Chicago Sun-Times
A dialog between Sun-Times opinion writers and our readers

Should more be done to save community banks?

| 3 Comments | No TrackBacks

The FDIC is on a pace to close more banks this year than the 140 it closed nationwide last year. The most recent banks to close in Illinois are the Arcola Homestead Savings Bank on June 4 and Elmwood Park's Midwest Trust & Savings Bank on May 14.

Last year, 21 banks closed in Illinois. So far this year, 12 have closed in Illinois.

Chicago's ShoreBank was close to being on that list and still is on tenterhooks even after applying for funds from the recently terminated Troubled Asset Relief Program.

Last month, local Tea Party leader Steve Stevlic led a protest against any bailout for ShoreBank. "The reason that ShoreBank is being bailed out with taxpayer money is because of their political connections," Stevlic said.

But others have voiced concerns about a years-long trend of large banks gobbling up community banks. And ShoreBank supporters point out that the bank has a long history of benefitting the community -- which is both the strength of community banks and one reason it is able to attract capital now.

Follow BackTalk on Twitter@stbacktalk

No TrackBacks

TrackBack URL: http://blogs.suntimes.com/cgi-bin/mt-tb.cgi/33703

3 Comments

Baring outright fraud we need to do all we can to save or sustain our community banking network. While in need of repair and a change in how they do business our community banks are the only logical link to local businesses and professionals that need capital, merchant services and a guiding hand into the world wide commerce market. bankalchemist.

ShoreBank is not a well run community bank that fell on hard times. Shorebank is a poorly run community bank that made loans based on political connections and is trying to cash in on those political connections at the expense of the taxpayers.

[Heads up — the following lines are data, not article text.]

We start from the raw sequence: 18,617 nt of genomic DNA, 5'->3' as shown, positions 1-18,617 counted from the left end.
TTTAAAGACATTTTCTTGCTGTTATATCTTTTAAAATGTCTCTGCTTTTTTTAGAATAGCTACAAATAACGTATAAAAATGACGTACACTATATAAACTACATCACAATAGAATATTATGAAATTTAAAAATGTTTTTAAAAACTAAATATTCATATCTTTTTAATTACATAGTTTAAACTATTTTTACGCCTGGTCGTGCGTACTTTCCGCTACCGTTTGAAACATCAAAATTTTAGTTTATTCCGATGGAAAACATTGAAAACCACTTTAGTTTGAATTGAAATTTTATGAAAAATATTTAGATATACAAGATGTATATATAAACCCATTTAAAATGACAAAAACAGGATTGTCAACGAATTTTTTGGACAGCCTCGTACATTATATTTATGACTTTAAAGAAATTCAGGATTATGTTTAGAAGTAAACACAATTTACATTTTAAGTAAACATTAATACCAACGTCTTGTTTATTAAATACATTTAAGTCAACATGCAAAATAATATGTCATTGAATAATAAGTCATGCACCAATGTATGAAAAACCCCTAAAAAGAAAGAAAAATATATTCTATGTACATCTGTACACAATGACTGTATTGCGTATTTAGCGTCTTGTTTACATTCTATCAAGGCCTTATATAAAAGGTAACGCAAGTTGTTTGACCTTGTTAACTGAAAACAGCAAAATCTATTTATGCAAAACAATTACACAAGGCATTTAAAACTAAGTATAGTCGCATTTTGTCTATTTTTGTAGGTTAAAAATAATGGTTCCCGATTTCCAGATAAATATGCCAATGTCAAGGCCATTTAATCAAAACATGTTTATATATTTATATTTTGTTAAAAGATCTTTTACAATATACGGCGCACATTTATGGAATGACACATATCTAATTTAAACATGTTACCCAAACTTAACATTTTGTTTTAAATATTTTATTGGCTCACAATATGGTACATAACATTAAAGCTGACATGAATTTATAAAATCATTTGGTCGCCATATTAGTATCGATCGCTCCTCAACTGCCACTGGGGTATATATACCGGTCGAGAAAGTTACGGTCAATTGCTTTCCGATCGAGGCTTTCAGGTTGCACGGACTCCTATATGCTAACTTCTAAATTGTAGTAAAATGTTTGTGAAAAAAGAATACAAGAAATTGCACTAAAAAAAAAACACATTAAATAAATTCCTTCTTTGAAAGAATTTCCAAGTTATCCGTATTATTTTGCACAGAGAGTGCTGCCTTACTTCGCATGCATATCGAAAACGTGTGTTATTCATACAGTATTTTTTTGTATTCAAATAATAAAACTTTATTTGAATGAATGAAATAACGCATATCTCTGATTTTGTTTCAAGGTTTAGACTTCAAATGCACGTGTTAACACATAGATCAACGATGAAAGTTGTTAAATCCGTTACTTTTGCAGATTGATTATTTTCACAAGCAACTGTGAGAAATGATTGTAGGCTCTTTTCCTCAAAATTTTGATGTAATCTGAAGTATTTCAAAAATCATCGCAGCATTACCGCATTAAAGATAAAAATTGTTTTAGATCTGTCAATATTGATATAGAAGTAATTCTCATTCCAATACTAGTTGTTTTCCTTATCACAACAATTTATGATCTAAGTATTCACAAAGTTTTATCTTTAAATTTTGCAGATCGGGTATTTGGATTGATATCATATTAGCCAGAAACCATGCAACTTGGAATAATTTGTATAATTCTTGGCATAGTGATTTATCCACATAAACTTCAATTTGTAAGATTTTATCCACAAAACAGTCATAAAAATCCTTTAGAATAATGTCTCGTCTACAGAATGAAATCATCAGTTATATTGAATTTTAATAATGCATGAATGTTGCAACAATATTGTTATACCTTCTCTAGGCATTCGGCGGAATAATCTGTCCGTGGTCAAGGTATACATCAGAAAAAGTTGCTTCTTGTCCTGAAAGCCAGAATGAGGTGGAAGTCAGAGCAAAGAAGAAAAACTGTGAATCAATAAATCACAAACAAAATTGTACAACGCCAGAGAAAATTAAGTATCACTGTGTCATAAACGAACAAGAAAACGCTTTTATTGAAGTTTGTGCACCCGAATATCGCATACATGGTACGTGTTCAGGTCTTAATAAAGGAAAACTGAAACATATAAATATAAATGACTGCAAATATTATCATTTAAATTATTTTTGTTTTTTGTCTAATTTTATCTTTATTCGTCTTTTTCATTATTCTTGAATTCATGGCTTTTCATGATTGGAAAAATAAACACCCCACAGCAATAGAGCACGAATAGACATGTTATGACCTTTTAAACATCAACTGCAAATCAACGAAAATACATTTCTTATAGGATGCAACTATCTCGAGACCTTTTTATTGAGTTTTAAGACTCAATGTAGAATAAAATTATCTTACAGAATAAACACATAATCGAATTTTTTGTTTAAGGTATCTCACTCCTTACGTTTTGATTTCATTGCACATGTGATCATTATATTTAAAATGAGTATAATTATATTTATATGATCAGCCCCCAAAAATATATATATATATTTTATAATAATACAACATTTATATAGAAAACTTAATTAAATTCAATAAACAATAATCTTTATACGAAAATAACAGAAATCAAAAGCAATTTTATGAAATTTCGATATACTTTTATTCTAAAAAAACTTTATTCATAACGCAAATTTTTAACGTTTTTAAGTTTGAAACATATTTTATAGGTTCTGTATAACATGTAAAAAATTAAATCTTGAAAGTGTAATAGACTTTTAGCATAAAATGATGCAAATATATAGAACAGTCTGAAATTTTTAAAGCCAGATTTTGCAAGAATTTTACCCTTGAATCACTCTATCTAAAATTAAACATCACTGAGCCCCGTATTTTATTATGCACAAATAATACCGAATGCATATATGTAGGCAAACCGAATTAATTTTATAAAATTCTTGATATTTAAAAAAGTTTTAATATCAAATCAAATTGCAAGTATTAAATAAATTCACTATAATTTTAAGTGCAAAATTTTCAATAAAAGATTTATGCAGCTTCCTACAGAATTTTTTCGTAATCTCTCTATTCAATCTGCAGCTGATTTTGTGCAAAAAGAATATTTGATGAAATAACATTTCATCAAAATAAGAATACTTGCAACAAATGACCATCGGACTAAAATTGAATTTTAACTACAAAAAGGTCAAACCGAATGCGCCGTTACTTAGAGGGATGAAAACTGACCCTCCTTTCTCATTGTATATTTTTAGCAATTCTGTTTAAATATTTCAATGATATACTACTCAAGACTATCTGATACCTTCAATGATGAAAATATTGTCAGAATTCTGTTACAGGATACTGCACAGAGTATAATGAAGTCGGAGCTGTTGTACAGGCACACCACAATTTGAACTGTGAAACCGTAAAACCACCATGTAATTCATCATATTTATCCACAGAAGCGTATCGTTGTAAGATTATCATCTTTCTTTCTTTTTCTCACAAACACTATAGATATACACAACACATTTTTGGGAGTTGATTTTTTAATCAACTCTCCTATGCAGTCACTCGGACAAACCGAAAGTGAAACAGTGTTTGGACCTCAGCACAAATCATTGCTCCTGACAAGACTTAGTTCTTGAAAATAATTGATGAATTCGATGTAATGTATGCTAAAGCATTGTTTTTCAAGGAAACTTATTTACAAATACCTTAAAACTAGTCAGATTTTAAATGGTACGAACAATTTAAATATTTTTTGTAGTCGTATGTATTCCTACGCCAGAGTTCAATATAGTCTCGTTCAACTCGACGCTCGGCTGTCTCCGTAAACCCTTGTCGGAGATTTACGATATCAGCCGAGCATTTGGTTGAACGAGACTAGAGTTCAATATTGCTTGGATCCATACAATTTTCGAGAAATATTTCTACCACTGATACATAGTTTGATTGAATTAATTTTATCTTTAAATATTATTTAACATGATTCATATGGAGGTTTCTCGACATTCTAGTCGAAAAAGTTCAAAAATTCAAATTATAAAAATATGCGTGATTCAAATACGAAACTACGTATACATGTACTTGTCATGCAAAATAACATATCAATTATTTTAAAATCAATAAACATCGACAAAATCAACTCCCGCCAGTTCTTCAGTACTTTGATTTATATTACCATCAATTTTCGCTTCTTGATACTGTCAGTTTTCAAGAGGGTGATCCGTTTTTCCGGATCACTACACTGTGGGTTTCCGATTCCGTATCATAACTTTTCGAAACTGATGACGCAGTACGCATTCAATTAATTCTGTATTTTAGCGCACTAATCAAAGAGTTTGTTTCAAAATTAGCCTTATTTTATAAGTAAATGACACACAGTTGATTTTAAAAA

ShoreBank extended a $10 million line of credit to Trinity Unity Church, which purchased a million dollar mansion for Rev. Jeremiah Wright. How is that helping an underserved community?

Every dollar spent to save mismanaged ShoreBank is a dollar not spent on investing in the commmunity and creating real jobs. The community ShoreBank claims to serve needs more jobs, not more bailouts.

Absolutely no taxpayer bailouts for banks!

Regarding Southshore, how much are they really in debt and will we be throwing a bread crumb to a hungry hog?

Is Southshore willing to 100% open their books to the public, the same public they want bailout money from? The answer is that they will not open their books to the public.

If they fail, then let the market allow another group of investors to take over the bank, who will manage it profitably. It is the risk that individual investors assume by not doing their homework and investing in banks like these, and it is the media's job to expose funny business going on at the bank.

Leave a comment

About this Entry

This page contains a single entry by Thomas Frisbie published on July 7, 2010 4:50 PM.

Lawsuit sets stage for U.S.-Arizona battle over immigration was the previous entry in this blog.

How can a Happy Meal make us so unhappy? is the next entry in this blog.

Find recent content on the main index or look in the archives to find all content.